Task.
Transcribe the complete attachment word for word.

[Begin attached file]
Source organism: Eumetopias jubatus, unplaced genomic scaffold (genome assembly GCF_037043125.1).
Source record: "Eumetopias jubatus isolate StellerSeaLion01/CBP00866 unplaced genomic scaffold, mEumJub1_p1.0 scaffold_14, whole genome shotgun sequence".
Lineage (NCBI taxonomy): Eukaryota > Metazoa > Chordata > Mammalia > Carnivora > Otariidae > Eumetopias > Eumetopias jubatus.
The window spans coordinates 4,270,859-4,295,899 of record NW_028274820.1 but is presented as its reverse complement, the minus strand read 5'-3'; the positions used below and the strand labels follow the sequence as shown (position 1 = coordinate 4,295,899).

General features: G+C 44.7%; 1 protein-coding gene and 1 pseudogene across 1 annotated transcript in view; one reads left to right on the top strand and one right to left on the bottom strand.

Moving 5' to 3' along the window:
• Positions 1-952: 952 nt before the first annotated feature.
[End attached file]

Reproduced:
Source organism: Eumetopias jubatus, unplaced genomic scaffold (genome assembly GCF_037043125.1).
Source record: "Eumetopias jubatus isolate StellerSeaLion01/CBP00866 unplaced genomic scaffold, mEumJub1_p1.0 scaffold_14, whole genome shotgun sequence".
Lineage (NCBI taxonomy): Eukaryota > Metazoa > Chordata > Mammalia > Carnivora > Otariidae > Eumetopias > Eumetopias jubatus.
The window spans coordinates 4,270,859-4,295,899 of record NW_028274820.1 but is presented as its reverse complement, the minus strand read 5'-3'; the positions used below and the strand labels follow the sequence as shown (position 1 = coordinate 4,295,899).

General features: G+C 44.7%; 1 protein-coding gene and 1 pseudogene across 1 annotated transcript in view; one reads left to right on the top strand and one right to left on the bottom strand.

Moving 5' to 3' along the window:
• Positions 1-952: 952 nt before the first annotated feature.